By Topic

A Wavelet-PCA-Based Fingerprinting Scheme for Peer-to-Peer Video File Sharing

Sign In

Cookies must be enabled to login.After enabling cookies , please use refresh or reload or ctrl+f5 on the browser for the login options.

Formats Non-Member Member
$33 $13
Learn how you can qualify for the best price for this item!
Become an IEEE Member or Subscribe to
IEEE Xplore for exclusive pricing!
close button

puzzle piece

IEEE membership options for an individual and IEEE Xplore subscriptions for an organization offer the most affordable access to essential journal articles, conference papers, standards, eBooks, and eLearning courses.

Learn more about:

IEEE membership

IEEE Xplore subscriptions

3 Author(s)
Xiaoli Li ; Department of Electrical and Computer Engineering, Ryerson University, Toronto, Canada ; Sridhar Krishnan ; Ngok-Wah Ma

In order to utilize peer-to-peer (P2P) networks in legal content distribution to benefit the legal content providers, copyright protection needs to be enhanced. In this paper, a fingerprint generation and embedding method is proposed for complex P2P file sharing networks. In this method, wavelet and principal component analysis (PCA) techniques are used for fingerprint generation. First, the wavelet technique obtains a low-frequency representation of the test image (or source file, which is assumed to be one I frame of a video with a DVD quality) and PCA finds the features of the representation. Then, a set of fingerprint matrices can be created based on a proposed algorithm. Finally, each matrix combines with the low-frequency representative to become a unique fingerprinted matrix. The fingerprinted matrix is not only much smaller than the original image in size but also contains the most important information. Without this information, the quality of the reconstructed image will be very poor. Thus, the fingerprinted file is more suitable for distribution in P2P networks, because, in the distribution stage, the uniquely fingerprinted matrix will only be dispensed by the source host and leave the rest for P2P networks to handle. On the other hand, among other frames of the same video which are not decomposed, some will be embedded with sharable fingerprints. The relationship between unique fingerprint and sharable fingerprint and the purpose of using it will be discussed in the paper. Our result indicates that the proposed fingerprint has shown strong robustness against common attacks such as Gaussian noise, median filter, and lossy compression.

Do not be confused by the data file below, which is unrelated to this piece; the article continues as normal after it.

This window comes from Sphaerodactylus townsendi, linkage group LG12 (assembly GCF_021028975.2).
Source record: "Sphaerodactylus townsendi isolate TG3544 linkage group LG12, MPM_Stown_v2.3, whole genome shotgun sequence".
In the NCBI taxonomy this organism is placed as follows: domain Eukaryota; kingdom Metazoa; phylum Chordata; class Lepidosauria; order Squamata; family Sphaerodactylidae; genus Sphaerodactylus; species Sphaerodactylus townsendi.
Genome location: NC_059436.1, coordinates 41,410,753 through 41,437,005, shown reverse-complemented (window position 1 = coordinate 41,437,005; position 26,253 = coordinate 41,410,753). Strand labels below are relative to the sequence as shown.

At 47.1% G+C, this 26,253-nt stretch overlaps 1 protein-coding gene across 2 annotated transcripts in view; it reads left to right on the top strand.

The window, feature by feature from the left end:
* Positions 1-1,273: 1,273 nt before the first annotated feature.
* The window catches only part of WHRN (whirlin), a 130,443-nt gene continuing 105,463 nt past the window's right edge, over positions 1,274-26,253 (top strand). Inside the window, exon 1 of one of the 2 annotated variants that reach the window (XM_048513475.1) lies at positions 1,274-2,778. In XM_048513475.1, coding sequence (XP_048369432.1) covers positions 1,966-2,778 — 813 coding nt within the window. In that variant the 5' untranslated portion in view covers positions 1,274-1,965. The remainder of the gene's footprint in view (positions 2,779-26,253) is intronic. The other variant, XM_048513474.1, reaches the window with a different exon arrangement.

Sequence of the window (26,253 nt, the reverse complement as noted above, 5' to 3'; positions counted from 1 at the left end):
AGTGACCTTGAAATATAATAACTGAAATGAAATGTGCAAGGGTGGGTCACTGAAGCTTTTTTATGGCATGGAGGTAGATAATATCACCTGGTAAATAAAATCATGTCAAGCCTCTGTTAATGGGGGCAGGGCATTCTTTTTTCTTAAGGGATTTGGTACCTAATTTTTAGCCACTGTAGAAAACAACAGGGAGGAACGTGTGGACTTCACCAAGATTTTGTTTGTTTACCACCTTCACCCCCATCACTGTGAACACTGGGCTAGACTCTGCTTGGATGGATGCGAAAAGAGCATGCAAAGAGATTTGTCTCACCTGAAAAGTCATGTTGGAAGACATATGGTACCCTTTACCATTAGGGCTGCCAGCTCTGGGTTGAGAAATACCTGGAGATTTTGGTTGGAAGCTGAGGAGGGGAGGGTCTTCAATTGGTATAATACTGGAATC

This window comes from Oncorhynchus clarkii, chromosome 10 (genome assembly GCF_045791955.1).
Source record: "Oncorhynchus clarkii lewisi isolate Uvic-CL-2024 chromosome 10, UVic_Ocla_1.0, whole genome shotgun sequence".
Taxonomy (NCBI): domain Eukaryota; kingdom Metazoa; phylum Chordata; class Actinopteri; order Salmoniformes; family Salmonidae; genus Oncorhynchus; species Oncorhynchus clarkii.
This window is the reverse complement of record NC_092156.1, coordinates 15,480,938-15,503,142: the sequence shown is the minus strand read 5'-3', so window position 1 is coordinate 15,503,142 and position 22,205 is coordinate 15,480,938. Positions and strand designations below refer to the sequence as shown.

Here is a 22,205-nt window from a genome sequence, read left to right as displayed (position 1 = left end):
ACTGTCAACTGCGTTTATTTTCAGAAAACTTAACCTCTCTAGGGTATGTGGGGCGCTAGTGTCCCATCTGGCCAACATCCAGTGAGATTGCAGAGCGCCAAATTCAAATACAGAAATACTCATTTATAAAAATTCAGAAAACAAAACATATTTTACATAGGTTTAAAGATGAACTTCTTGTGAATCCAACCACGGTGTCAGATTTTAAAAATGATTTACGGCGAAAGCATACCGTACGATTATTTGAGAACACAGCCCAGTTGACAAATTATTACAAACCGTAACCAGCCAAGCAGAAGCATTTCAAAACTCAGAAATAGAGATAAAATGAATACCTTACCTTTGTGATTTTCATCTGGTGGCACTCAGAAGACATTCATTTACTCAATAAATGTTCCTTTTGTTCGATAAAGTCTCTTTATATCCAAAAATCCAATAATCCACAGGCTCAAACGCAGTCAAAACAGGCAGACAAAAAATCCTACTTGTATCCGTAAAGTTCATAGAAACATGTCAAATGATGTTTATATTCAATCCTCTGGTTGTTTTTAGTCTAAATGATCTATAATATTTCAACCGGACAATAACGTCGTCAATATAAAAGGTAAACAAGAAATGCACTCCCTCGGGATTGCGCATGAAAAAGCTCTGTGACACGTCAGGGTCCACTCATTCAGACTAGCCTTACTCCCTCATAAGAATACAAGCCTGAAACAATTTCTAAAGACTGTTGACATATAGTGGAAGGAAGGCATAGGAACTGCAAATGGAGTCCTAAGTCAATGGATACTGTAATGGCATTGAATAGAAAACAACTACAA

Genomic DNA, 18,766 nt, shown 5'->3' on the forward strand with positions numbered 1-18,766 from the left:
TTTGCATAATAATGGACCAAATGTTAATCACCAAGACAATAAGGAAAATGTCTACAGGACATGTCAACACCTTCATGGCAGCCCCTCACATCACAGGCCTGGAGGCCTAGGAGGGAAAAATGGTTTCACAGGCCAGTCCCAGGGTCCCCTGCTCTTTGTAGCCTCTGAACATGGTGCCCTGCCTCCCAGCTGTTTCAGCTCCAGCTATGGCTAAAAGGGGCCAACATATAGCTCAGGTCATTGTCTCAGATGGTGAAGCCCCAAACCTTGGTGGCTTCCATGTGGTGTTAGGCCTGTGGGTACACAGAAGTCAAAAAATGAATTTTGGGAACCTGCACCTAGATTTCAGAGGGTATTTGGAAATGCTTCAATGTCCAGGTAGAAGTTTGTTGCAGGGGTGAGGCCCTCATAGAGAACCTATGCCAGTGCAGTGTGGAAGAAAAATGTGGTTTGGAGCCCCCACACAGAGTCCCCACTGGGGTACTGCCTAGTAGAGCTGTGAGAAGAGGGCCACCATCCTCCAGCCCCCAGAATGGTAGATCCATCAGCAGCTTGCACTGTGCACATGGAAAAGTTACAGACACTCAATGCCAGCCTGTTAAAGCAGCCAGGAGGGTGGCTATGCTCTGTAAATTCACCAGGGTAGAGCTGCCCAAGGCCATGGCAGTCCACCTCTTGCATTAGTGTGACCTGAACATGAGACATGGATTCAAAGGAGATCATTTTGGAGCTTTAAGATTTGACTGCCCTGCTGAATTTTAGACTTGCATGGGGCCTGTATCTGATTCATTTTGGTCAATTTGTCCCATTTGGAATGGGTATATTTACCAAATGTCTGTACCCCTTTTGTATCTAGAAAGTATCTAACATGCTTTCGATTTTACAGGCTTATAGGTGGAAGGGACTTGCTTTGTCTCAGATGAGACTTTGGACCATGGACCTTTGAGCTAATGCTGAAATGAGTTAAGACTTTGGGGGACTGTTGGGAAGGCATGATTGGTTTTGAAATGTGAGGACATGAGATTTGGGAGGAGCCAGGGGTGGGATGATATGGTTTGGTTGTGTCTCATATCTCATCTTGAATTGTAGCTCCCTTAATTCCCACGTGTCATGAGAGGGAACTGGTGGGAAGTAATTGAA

Published in:

IEEE Transactions on Information Forensics and Security  (Volume:5 ,  Issue: 3 )